A commission convened by The Lancet and The Financial Times recognized digital transformation as a determinant of health – and urged governments around the world to take advantage of the wellness opportunities technology offers.
“There is vast promise in digital technology, but the commission argues that, overall, digital transformations will not deliver health benefits for all without fundamental and revolutionary realignment,” read a Lancet editorial accompanying the commission’s report.
WHY IT MATTERS
The Lancet and Financial Times Commission on Governing Health Futures comprised 19 specialists from 14 countries to consult groups around the world on recent trends.
The commission highlighted the transformative potential of digital technologies, especially with regard to health, care and public systems.
“At the same time, weak governance of digital transformations has led to uneven effects globally, endangering democracy, limiting the agency of patients and communities, increasing health inequities, eroding trust, and compromising human rights, including in the field of health,” it wrote in the report released this week.
The commission paid special attention to the effect of emerging technologies on people younger than 25, with the understanding that their welfare represented a “litmus test” for the whole of society.
“The scope of this commission goes beyond a narrow technical view of digital health applications and health data use, which represent only partial components of how digital transformations affect health and wellbeing, now and in the future,” the report read.
“Our report targets the broader societal and governance questions that emerge at the interface of digital and health transformations, and in doing so speaks directly to both health and digital communities across the public and private sectors, and in civil society,” it continued.
The commission urged stakeholders to take several actions aimed at ensuring digital transformations are harnessed for sustainable health futures:
- Address tech as an SDOH: Governments should close digital and health divides by 2030, and public and private actors should seek to close the global financing gap.
- Build a public trust architecture: By 2025, governments should adopt countrywide strategies to safeguard health and digital rights, and develop strategies for a “democratic and distributed governance model for digital transformations of health” that leverages regions and cities by 2030.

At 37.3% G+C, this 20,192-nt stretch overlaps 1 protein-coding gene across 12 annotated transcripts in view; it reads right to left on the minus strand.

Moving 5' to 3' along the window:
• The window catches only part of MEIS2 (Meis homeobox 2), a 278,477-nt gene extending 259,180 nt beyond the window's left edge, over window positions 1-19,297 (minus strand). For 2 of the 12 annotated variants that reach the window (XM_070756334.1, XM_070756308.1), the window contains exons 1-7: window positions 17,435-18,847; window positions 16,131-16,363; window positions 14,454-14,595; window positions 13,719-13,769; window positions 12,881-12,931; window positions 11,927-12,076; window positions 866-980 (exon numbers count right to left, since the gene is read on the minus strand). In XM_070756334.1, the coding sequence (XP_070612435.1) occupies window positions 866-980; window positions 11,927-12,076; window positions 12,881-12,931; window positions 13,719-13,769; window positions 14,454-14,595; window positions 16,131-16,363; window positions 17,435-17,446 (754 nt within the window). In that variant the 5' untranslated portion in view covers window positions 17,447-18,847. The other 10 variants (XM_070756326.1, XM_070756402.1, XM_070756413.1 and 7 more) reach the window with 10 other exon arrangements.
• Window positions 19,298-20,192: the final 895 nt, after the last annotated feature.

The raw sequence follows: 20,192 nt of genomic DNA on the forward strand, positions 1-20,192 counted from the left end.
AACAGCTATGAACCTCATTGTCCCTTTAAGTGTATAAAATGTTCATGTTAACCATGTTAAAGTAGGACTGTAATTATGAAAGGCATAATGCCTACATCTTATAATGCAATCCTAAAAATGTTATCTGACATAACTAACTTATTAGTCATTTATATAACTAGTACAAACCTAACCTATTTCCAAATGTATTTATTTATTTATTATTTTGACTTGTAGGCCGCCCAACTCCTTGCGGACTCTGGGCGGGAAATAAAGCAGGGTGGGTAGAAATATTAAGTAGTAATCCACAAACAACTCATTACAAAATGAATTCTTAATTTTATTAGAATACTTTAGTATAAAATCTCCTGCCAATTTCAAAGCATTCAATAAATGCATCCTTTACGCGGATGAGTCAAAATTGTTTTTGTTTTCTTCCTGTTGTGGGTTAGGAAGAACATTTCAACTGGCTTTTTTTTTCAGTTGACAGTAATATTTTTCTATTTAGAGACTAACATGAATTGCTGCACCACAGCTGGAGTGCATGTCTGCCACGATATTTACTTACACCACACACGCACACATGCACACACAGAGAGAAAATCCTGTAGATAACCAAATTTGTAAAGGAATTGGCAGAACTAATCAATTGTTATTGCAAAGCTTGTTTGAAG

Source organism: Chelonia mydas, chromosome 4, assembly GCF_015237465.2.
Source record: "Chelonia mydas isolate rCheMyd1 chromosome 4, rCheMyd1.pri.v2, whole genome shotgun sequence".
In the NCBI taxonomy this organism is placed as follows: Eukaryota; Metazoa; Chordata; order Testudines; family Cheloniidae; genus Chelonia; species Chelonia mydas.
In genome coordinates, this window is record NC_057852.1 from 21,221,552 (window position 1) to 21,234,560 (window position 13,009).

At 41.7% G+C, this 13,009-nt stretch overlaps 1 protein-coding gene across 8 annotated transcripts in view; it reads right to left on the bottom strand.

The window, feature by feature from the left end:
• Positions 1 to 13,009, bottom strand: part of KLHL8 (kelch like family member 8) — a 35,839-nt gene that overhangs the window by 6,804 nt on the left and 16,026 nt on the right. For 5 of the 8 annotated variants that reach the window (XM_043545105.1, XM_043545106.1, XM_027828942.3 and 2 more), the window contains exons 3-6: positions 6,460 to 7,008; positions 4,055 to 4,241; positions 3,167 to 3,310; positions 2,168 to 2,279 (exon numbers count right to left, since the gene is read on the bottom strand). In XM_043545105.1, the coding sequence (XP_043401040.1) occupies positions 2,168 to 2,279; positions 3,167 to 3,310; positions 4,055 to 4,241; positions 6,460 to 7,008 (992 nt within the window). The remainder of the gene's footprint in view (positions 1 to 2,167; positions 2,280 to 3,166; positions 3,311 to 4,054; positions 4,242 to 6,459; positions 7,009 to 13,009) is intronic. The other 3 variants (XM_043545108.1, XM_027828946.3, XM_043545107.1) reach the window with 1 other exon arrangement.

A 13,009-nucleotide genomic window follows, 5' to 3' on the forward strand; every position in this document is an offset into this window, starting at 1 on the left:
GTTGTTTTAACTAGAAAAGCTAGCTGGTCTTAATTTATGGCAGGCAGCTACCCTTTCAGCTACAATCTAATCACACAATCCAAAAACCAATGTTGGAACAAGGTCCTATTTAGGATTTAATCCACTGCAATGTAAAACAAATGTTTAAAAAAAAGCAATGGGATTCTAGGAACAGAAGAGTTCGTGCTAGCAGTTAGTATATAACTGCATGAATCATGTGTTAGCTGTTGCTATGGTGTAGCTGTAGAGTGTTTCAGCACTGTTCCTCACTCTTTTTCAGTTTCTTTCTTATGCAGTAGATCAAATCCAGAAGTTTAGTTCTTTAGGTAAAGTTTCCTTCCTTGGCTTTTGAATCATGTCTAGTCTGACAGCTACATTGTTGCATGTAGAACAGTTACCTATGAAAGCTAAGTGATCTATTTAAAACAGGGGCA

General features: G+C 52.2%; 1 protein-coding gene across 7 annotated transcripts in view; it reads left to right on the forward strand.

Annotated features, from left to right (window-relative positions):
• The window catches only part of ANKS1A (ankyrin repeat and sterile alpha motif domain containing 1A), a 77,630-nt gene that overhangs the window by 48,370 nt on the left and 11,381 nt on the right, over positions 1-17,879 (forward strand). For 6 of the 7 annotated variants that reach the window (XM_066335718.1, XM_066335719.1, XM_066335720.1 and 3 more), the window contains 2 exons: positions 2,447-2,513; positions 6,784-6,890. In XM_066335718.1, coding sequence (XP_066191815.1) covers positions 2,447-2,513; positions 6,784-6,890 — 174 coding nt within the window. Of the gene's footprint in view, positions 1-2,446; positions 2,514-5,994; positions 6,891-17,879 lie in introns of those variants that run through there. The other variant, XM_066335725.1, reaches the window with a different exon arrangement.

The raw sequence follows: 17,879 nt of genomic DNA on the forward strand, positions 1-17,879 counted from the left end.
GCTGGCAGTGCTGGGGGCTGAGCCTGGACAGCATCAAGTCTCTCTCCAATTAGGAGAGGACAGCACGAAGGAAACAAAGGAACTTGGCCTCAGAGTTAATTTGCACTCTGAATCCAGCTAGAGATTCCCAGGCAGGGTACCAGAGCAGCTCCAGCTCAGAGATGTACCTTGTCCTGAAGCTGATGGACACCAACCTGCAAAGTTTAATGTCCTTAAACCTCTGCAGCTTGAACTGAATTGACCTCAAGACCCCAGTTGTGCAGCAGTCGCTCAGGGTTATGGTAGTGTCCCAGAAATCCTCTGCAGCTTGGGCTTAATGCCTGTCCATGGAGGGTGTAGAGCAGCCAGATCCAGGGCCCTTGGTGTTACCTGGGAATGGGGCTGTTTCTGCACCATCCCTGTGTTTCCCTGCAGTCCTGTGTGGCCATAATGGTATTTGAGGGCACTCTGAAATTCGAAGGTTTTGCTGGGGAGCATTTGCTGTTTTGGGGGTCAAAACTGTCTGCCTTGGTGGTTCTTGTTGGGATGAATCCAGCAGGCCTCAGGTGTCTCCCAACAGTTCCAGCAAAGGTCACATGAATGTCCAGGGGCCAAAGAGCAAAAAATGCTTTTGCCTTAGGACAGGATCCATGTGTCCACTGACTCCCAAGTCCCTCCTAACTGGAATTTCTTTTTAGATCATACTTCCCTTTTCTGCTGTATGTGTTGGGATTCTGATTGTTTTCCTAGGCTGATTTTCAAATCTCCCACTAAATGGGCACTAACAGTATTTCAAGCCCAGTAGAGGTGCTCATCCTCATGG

- Govern health data on the basis of health solidarity: Give people greater control over their data as active decision-makers, ensure that the value of data is harnessed for public good, and move society towards equity and justice by counteracting dynamics of data extraction.
- Invest in enablers of digital transformation of public health and universal health coverage: Governments should enhance the content and implementation of digital health strategies and implement permanent programs to support workforce training.
THE LARGER TREND
Advocates have emphasized the importance of recognizing connectivity and technology as a determinant of health, particularly amidst the COVID-19 crisis.
This past year, as part of Global Health Equity Week, a public health expert from the UN told HIMSS CEO Hal Wolf that the rapid innovation triggered by the pandemic may have actually widened the digital divide.
“We’ve seen this rapid digital transformation happen in healthcare systems and healthcare delivery systems across the world,” said Ahmed El Saeed. “And it was not really something that was planned, obviously. It was something that happened as a rapid response to a health emergency.
“It’s very difficult sometimes to look at the different elements and factors that could potentially be propagated or affected by that type of response,” El Saeed continued.
ON THE RECORD
“We require digital technologies that work for health, address its determinants, and build on broader efforts to overcome digital divides and achieve sustainable development,” wrote the commissioners.
“We also juxtapose a digital governance model on the basis of data extraction with one based on data solidarity, digital trust, accountability and public participation, which we believe [hold] the key to advancing health equity and reconciling privacy concerns and public value,” they continued.
“If governments were to adopt such an approach to governing digital transformations, it would give us hope for an era of progress towards sustainable health futures,” they added.
Kat Jercich is senior editor of Healthcare IT News.
Healthcare IT News is a HIMSS Media publication.